“Calling on deep reserves of historical knowledge, he put his critical thinking skills into play and hand-lettered several wide-ranging conceptual diagrams (…) packed with references to artistic movements, historical personages, and fictional characters: with the names of writers, painters philosophers, and musicians; with Proustian icons and biblical allusions. As if throwing a cocktail party for notable ideas, he invited critics, artists, designers, and aristocrats to mix with literary terms (realism, naturalism, romanticism), and decorative arts (stained glass, still life, Gothic sculpture).”
But these complex associations are only a preparatory springboard of ideas for Czapski, whose talks are anything but a dry, intellectual exercise. He lectures in a casual, conversational tone that warms up his listeners slowly and with ease, goes on to evoking and analyzing whole scenes and characters from the book, and he finally focuses on Time Regained, the last of the five parts of A la recherche. He ends with Proust’s death and the transcendence of death through artistic creation—a particularly moving ending, given the life and death situation he and his listeners had to face day after day for almost two years: “All this he sees with new eyes, lucidly, detached, and from a distance; finally he knows what he is meant to do with his life. It’s he, and he alone in this crowd, who will make them all come to life again he knows it with a force of certainty that death has become a
matter of indifference to him.” Death seems to be vanquished by Czapski’s own “rapt wonder” (Karpeles) and passion for art.
As a result, something intriguing happened to me as the reader: my own remembrance of A la recherche du temps perdu kicked back into place in surprising color and detail, partly similar, but also very different from Czapski’s. I was not aware how acutely I remembered the book, just as Scapski surprised himself (and his audience) by the spontaneous, intuitive path his memories took. I was inspired as much by Karpeles as by Czapski, excited by my own memories, my own Proust. Reading Lost Time, I forgot what in my most recent reading of A la recherche had irritated and sometimes dismayed me: Proust’s pervasive cynicism about human relationships; the dominant, unconvincing heterosexual love affairs of the narrator; the mostly unappealing lesbian and gay allusions; and the discovery that in Proust’s Faubourg St. Germain, in those high-society clubs and salons, banal and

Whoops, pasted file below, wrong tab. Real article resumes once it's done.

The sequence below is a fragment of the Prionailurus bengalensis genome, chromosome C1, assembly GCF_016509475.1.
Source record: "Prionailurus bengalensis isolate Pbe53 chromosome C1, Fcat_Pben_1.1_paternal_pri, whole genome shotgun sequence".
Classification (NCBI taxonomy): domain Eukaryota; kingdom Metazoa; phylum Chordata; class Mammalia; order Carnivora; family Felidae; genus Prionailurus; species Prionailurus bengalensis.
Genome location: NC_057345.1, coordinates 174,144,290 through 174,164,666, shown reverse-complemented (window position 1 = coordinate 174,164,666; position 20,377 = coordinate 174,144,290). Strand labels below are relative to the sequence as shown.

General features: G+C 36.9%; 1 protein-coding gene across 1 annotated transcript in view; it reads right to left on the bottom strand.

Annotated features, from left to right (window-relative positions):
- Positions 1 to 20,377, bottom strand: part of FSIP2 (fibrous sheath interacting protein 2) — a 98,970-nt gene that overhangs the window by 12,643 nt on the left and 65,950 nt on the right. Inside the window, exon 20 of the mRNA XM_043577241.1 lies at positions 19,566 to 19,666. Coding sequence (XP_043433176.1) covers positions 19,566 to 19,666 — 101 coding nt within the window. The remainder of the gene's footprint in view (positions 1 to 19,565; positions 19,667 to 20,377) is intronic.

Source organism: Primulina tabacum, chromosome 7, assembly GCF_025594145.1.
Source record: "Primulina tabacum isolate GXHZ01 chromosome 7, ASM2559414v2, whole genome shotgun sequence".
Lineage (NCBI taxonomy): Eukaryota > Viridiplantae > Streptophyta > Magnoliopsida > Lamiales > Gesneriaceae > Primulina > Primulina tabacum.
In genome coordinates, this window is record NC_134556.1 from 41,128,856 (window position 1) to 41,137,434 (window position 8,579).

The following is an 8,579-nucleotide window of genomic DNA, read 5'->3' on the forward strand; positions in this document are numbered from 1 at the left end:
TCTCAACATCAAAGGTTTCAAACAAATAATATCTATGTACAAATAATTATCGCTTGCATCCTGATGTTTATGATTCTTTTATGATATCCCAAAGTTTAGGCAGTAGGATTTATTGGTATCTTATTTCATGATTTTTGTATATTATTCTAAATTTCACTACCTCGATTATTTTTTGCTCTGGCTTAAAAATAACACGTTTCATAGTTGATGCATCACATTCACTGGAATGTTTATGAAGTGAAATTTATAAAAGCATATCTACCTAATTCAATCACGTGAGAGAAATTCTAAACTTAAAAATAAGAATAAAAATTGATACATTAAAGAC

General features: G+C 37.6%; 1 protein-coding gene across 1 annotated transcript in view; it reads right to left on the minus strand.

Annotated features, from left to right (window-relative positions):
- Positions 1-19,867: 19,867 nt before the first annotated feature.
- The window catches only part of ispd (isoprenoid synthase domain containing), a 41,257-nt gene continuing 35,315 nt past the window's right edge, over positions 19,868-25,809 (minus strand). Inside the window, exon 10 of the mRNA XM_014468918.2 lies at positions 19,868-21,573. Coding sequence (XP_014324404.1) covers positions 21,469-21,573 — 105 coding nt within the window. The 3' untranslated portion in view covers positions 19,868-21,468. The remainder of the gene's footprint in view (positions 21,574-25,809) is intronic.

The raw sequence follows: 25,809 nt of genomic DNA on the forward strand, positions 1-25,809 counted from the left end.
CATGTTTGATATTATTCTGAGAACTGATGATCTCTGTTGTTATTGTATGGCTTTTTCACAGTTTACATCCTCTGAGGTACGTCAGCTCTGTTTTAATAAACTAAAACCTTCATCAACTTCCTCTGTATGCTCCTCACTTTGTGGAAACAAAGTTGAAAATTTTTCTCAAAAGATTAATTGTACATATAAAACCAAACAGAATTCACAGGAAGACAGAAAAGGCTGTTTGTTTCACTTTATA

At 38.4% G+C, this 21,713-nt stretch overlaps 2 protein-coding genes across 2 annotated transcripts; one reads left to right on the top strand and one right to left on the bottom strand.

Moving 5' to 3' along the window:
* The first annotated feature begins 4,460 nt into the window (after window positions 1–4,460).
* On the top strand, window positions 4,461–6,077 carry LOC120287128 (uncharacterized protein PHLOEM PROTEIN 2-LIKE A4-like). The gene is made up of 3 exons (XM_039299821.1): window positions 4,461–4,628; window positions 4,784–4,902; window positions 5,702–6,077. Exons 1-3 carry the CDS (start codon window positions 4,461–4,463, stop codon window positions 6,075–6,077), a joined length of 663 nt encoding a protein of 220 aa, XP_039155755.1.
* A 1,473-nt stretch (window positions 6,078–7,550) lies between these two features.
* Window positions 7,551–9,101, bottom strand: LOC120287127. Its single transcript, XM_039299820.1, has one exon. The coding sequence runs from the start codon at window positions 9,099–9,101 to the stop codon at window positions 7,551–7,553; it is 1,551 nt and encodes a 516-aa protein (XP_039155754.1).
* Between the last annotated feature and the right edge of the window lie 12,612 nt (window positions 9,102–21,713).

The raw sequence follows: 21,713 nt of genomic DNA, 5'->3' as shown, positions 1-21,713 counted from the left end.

vicious gossip is what is almost exclusively being exchanged.
For new Proust readers, this little book makes one of the best possible introductions to the mammoth masterpiece. For repeat readers like me, Lost Time may hold many kinds of revelation, one of them being the challenge to “regain time” by composing in our imagination our own would-be talks about the book. But new and old readers alike may feel summoned like the poet Zbigniew Herbert and experience with “suddenly awakened intense curiosity, sharp concentration with the senses alarmed, hope for an adventure and consent to be dazzled.”